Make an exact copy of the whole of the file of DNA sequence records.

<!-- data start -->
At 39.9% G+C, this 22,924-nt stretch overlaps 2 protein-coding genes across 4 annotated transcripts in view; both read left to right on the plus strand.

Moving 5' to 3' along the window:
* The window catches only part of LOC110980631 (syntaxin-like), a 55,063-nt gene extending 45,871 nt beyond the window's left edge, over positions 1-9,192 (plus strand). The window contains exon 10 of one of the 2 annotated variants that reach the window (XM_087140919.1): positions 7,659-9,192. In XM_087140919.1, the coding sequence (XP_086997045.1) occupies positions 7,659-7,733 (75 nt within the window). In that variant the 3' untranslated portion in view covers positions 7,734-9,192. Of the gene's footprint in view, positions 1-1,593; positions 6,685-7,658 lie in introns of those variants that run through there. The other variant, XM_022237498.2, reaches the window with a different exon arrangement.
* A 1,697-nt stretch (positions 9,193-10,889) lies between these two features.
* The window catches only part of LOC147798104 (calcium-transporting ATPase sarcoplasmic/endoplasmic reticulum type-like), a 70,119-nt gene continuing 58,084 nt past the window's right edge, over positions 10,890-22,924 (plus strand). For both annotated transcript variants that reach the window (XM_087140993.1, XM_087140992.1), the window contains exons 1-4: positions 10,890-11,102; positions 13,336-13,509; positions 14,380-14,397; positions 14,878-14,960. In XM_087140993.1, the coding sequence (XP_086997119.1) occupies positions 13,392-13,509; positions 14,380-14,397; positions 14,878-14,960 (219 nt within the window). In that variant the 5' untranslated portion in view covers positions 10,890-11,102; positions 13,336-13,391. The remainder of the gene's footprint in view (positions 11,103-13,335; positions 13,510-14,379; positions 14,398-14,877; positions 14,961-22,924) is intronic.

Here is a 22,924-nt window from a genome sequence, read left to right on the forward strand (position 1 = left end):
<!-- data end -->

At 39.9% G+C, this 22,924-nt stretch overlaps 2 protein-coding genes across 4 annotated transcripts in view; both read left to right on the plus strand.

Moving 5' to 3' along the window:
* The window catches only part of LOC110980631 (syntaxin-like), a 55,063-nt gene extending 45,871 nt beyond the window's left edge, over positions 1-9,192 (plus strand). The window contains exon 10 of one of the 2 annotated variants that reach the window (XM_087140919.1): positions 7,659-9,192. In XM_087140919.1, the coding sequence (XP_086997045.1) occupies positions 7,659-7,733 (75 nt within the window). In that variant the 3' untranslated portion in view covers positions 7,734-9,192. Of the gene's footprint in view, positions 1-1,593; positions 6,685-7,658 lie in introns of those variants that run through there. The other variant, XM_022237498.2, reaches the window with a different exon arrangement.
* A 1,697-nt stretch (positions 9,193-10,889) lies between these two features.
* The window catches only part of LOC147798104 (calcium-transporting ATPase sarcoplasmic/endoplasmic reticulum type-like), a 70,119-nt gene continuing 58,084 nt past the window's right edge, over positions 10,890-22,924 (plus strand). For both annotated transcript variants that reach the window (XM_087140993.1, XM_087140992.1), the window contains exons 1-4: positions 10,890-11,102; positions 13,336-13,509; positions 14,380-14,397; positions 14,878-14,960. In XM_087140993.1, the coding sequence (XP_086997119.1) occupies positions 13,392-13,509; positions 14,380-14,397; positions 14,878-14,960 (219 nt within the window). In that variant the 5' untranslated portion in view covers positions 10,890-11,102; positions 13,336-13,391. The remainder of the gene's footprint in view (positions 11,103-13,335; positions 13,510-14,379; positions 14,398-14,877; positions 14,961-22,924) is intronic.

Here is a 22,924-nt window from a genome sequence, read left to right on the forward strand (position 1 = left end):